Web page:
In a few month’s time, unless they can persuade the European Commission otherwise, the Departments of Environment and Agriculture will find themselves in the European courts, charged with breaching European directives.

Strangford Lough is an area of special scientific interest (ASSI), a special area of conservation (SAC) and a marine nature reserve.

It is one of the most protected areas of Europe, in theory. But in reality there has been little protection put in place.

It was discovered around 2000 that a number of the mussel beds were damaged and dead. With over 100 other species relying on the reefs formed by the mussels deep on the seabed as their habitat, the situation became critical.

Following a formal complaint to Europe, fines were only avoided because Europe was promised that the mussels would be protected and restored. That was in 2006, but it never happened.

Formal warning

Using Freedom of Information legislation, the BBC obtained emails sent between the Department of Environment and the Department of Agriculture. In one email a department official revealed “… if the commission asked what progress has been made, the departments will be exposed…”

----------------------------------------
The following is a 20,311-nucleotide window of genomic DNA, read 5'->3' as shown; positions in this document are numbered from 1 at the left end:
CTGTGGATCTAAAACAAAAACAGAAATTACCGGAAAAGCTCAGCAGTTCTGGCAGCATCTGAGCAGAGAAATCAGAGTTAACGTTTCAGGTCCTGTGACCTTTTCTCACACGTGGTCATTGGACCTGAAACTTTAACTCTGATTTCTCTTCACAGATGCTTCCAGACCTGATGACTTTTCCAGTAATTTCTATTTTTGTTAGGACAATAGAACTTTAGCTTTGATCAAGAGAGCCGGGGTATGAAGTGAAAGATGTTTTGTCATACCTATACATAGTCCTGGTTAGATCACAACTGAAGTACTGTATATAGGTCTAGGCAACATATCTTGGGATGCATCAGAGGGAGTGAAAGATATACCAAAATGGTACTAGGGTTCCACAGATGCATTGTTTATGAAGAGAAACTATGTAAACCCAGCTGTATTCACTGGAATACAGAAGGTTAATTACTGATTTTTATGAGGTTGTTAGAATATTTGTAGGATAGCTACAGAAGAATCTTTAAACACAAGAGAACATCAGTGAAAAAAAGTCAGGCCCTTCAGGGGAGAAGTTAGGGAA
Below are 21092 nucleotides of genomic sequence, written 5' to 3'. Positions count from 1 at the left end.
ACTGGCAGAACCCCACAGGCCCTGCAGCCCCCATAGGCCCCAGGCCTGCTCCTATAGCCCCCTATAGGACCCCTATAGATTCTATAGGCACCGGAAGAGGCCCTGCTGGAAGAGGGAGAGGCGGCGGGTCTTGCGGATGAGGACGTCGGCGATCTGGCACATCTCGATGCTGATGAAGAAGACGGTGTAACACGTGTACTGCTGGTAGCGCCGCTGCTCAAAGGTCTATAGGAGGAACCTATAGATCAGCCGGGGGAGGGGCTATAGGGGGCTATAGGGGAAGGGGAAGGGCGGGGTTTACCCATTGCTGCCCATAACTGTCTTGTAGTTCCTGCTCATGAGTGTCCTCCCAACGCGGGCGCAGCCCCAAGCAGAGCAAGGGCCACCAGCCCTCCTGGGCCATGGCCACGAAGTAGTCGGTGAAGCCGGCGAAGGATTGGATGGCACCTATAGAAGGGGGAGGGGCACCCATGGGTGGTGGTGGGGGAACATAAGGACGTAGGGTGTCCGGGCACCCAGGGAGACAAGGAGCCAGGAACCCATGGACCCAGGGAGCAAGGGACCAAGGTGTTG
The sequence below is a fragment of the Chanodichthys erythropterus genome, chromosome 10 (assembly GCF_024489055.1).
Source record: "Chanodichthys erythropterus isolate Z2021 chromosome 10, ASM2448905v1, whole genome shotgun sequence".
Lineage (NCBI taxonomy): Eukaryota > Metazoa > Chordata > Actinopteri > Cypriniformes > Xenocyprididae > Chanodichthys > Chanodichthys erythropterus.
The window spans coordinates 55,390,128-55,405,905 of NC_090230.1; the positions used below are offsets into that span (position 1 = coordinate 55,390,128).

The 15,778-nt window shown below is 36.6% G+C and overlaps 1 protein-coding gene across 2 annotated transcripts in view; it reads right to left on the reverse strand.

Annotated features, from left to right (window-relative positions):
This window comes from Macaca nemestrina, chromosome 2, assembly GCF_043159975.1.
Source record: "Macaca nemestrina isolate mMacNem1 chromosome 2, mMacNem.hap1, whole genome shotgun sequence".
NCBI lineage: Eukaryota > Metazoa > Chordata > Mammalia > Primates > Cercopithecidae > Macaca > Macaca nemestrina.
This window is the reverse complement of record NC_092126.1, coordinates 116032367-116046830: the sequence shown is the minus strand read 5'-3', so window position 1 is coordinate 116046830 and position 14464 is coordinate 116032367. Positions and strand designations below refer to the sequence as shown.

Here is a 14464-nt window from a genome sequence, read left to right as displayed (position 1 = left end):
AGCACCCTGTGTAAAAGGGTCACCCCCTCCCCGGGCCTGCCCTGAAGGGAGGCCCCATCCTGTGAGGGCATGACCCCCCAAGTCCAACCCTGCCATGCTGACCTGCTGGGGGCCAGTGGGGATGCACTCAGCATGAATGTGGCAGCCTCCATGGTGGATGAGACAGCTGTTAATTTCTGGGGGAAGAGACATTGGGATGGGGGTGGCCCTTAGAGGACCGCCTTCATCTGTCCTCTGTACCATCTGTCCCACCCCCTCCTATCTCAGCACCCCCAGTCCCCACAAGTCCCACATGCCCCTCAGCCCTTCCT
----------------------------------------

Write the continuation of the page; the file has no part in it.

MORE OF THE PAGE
In another email it was admitted that if Europe discovered what they had not done, “the commission would hang us out to dry”. But still little was done.

When it was apparent that little had been achieved, the Ulster Wildlife Trust made a second complaint to Europe last November. The European Commission has now written formally to the two government departments.

It has raised concerns over the protection of the remaining mussels, the management of activities on the lough and the restoration of the reefs.

Unless the departments can persuade the European Commission otherwise, they could face a fine of at least £8m plus a fine of tens of thousands of euros for every day the problem persists. And they have only weeks to make their case following the formal warning they have just received from the commission.